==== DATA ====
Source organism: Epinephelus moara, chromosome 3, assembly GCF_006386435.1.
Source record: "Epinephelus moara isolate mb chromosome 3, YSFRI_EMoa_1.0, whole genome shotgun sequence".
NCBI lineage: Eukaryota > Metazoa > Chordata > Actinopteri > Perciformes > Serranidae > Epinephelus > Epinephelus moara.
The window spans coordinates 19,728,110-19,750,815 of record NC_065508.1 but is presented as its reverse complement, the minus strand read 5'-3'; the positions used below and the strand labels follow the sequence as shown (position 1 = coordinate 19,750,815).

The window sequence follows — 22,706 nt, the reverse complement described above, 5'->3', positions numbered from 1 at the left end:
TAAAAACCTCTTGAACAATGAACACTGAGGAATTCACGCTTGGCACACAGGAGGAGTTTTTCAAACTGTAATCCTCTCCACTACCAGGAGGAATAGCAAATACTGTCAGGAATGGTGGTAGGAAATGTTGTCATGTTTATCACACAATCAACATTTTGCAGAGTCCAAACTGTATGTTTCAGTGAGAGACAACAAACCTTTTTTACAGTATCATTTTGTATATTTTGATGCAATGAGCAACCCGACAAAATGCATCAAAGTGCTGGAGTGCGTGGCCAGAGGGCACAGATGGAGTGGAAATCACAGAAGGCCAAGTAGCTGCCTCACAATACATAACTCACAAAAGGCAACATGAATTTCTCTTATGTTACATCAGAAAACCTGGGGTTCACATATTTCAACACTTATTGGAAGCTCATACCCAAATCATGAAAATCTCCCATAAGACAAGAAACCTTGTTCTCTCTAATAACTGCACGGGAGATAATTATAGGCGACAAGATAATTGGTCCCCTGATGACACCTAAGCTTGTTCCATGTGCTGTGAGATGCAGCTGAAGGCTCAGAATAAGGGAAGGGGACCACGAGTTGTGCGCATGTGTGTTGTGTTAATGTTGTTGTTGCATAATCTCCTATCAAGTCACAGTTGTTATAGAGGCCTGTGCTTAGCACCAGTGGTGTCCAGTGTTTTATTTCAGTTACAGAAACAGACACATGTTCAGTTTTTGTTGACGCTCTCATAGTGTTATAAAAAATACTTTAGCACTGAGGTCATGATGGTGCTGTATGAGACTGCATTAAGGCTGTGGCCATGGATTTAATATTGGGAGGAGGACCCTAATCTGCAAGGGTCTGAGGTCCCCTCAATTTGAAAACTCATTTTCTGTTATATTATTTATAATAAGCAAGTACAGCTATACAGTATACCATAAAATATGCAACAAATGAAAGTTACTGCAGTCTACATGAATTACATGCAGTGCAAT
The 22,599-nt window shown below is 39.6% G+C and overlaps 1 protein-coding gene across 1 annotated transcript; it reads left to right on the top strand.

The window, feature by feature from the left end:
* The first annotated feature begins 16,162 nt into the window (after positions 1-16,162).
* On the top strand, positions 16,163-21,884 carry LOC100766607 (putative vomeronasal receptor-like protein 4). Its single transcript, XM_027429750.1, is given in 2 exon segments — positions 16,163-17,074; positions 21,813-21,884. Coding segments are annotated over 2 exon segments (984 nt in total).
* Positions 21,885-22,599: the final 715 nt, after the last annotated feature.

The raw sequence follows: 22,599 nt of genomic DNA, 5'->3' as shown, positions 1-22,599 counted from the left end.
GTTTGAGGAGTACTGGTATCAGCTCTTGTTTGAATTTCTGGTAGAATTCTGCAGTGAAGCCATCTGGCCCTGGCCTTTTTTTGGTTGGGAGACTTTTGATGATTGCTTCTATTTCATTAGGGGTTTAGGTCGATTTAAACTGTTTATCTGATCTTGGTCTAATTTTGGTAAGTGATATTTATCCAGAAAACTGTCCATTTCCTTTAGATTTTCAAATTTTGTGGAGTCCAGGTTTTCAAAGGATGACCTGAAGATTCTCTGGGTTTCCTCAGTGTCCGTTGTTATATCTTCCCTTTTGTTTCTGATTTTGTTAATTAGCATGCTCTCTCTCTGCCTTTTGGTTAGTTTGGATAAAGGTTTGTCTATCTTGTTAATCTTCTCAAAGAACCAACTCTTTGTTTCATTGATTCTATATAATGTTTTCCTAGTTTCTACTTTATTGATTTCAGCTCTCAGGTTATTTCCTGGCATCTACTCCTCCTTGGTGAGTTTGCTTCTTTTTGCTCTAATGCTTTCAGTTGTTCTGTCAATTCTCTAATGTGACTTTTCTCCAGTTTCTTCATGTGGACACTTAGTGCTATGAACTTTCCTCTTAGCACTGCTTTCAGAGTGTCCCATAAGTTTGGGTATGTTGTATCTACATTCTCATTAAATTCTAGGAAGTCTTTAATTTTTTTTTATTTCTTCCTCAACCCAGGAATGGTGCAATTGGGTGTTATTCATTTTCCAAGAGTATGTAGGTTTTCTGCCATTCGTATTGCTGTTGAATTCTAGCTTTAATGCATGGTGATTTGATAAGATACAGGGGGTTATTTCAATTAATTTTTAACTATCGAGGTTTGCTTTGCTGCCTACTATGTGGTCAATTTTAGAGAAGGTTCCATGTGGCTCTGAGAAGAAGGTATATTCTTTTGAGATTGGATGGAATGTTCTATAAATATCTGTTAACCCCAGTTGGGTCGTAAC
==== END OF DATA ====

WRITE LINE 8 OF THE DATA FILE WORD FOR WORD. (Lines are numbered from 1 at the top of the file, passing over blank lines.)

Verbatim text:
The window, feature by feature from the left end: